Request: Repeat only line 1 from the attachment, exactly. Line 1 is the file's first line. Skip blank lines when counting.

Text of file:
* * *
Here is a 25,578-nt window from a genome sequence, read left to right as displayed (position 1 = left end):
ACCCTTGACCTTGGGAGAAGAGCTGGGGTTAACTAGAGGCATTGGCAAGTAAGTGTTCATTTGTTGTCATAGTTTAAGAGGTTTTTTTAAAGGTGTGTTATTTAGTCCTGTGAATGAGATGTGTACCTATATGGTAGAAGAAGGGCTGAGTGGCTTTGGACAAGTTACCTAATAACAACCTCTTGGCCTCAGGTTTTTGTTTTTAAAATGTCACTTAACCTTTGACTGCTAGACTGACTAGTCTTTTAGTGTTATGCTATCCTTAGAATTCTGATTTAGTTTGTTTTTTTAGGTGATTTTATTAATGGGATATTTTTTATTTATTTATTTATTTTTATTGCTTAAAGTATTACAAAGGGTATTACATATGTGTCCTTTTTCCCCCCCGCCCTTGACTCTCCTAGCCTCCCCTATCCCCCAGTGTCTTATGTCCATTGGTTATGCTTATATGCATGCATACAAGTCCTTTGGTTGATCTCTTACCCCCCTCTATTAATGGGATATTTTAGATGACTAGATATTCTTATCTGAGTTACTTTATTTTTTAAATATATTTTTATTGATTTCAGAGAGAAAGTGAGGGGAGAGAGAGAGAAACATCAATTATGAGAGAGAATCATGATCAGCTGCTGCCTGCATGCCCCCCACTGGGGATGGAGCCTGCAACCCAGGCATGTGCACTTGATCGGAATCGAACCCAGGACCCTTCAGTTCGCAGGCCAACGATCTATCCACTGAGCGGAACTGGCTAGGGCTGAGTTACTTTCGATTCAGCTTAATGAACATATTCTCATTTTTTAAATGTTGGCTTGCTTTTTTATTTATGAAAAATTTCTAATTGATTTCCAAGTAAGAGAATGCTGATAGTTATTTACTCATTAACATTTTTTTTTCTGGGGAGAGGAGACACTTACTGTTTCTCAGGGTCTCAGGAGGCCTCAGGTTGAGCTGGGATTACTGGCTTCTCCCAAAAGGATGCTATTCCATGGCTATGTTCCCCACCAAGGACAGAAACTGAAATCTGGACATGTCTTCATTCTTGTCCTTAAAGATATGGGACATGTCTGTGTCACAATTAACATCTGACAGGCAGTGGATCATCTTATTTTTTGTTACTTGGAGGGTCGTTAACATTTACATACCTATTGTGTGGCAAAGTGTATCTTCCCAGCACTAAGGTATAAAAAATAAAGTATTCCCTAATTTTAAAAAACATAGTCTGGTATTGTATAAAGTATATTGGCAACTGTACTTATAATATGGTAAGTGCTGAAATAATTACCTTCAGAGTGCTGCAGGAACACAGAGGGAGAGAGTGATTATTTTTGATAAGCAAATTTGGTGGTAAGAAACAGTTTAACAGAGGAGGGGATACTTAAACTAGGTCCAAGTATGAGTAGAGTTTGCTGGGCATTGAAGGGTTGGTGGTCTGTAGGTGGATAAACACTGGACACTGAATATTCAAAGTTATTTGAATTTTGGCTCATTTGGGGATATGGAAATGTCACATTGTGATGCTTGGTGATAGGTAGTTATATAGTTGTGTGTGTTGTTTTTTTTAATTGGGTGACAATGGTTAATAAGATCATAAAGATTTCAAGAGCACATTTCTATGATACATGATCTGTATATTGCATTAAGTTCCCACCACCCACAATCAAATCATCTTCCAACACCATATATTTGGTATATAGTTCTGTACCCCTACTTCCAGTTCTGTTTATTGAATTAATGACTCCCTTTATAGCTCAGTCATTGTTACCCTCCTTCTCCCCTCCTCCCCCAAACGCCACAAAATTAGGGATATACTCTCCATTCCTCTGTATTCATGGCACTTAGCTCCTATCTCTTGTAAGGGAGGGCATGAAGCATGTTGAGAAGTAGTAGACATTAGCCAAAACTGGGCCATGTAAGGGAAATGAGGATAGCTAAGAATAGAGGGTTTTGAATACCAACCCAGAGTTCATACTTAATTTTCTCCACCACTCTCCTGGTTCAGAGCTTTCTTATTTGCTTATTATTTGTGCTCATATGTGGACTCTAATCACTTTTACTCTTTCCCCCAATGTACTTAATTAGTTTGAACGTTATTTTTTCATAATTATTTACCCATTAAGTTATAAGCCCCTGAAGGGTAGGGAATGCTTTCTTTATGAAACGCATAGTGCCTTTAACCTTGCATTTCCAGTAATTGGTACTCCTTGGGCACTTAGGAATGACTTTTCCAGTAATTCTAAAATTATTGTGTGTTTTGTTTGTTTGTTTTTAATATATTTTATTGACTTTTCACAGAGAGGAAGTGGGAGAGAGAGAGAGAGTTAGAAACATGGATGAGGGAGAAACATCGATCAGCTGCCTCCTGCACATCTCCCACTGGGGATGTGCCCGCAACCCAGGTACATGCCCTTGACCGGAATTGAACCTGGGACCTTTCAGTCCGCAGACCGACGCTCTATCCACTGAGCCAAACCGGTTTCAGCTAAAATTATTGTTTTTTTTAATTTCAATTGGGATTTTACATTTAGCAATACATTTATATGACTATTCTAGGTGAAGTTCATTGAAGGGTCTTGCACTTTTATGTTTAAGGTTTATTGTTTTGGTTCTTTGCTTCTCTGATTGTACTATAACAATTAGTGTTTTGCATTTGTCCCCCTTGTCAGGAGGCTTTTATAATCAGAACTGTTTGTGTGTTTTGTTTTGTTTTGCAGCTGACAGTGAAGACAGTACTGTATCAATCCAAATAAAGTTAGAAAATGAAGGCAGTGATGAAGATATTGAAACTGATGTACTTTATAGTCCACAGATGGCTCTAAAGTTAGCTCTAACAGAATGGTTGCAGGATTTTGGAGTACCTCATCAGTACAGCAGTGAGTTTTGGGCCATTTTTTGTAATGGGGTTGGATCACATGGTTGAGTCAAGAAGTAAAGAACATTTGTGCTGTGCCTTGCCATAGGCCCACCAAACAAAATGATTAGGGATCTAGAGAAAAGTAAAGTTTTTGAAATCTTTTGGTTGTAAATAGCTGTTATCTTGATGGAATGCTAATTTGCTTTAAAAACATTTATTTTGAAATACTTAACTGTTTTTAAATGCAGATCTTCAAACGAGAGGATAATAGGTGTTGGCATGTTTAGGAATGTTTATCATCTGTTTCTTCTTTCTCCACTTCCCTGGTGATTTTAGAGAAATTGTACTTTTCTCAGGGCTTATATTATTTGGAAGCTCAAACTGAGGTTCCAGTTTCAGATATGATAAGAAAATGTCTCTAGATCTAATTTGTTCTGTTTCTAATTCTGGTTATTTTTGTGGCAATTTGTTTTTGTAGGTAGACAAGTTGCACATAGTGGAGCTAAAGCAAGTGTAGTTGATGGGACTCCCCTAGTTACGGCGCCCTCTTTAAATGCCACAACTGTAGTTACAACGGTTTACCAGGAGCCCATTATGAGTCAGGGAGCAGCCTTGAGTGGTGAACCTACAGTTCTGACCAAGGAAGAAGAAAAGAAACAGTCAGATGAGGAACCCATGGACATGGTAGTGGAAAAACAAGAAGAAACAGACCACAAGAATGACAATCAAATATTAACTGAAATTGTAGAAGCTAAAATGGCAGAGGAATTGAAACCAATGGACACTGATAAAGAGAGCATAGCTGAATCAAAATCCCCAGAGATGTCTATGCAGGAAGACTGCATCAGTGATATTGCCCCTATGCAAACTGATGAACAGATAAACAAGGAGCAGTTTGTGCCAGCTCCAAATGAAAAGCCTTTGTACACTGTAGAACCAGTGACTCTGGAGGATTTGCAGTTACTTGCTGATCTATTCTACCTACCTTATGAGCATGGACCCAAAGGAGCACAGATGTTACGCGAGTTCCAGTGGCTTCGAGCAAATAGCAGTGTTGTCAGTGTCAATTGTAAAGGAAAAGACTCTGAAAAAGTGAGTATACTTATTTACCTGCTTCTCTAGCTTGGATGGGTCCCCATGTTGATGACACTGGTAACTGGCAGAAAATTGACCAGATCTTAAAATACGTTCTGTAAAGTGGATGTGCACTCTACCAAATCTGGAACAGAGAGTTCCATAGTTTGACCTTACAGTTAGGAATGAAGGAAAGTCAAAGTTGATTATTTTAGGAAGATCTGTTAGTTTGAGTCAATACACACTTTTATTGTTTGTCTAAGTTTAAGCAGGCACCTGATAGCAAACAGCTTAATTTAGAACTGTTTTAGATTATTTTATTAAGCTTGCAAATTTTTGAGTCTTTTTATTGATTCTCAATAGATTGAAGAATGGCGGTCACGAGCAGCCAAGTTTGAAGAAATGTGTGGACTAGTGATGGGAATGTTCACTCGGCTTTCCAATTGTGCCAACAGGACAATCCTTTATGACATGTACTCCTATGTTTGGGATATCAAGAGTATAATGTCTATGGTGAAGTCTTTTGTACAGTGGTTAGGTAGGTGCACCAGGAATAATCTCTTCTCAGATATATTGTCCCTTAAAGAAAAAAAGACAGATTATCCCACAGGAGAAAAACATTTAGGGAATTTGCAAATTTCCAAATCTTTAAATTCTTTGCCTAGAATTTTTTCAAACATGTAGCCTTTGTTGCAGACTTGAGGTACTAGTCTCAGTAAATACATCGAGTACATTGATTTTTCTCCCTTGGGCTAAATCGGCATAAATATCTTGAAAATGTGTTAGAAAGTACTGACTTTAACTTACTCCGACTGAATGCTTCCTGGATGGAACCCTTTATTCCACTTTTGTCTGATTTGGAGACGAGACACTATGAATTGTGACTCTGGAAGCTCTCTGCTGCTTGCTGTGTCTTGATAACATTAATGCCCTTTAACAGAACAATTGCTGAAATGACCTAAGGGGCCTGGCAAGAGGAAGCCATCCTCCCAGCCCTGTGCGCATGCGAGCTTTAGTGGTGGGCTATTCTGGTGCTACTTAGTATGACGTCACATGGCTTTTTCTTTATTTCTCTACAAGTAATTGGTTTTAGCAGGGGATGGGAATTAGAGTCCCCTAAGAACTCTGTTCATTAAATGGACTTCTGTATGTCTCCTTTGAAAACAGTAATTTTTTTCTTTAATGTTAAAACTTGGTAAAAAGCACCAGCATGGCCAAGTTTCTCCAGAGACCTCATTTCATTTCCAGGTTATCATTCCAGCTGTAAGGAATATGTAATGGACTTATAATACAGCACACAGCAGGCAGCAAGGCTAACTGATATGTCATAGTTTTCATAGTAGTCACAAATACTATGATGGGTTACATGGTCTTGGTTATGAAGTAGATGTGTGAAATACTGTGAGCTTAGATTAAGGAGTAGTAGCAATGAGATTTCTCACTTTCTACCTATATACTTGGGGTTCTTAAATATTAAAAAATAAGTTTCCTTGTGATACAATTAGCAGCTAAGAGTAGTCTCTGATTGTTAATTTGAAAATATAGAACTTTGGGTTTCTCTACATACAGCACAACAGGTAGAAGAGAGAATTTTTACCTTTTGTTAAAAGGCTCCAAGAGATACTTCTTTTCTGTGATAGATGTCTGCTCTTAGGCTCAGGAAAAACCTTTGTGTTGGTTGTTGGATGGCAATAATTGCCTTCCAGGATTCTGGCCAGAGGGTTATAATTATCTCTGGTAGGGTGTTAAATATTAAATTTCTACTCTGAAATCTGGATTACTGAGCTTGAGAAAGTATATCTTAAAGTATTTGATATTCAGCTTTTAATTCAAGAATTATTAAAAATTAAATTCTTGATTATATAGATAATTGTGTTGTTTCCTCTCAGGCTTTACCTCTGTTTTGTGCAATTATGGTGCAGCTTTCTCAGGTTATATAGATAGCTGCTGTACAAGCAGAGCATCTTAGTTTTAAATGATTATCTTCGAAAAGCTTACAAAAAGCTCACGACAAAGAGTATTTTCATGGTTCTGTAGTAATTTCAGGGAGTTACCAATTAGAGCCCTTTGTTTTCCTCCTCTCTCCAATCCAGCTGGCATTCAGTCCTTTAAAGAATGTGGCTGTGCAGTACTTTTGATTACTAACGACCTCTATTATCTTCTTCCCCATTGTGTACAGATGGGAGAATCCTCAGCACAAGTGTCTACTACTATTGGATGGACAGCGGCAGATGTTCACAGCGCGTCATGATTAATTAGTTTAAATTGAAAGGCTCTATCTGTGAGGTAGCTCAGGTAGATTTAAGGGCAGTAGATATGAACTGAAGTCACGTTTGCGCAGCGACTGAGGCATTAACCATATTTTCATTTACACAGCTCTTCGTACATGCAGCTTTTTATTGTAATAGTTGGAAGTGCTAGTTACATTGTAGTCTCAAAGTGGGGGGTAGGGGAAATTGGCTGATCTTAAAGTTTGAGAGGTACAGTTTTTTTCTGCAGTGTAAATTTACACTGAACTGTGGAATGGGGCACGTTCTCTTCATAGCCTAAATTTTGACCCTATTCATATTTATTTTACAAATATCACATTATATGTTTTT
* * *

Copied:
Here is a 25,578-nt window from a genome sequence, read left to right as displayed (position 1 = left end):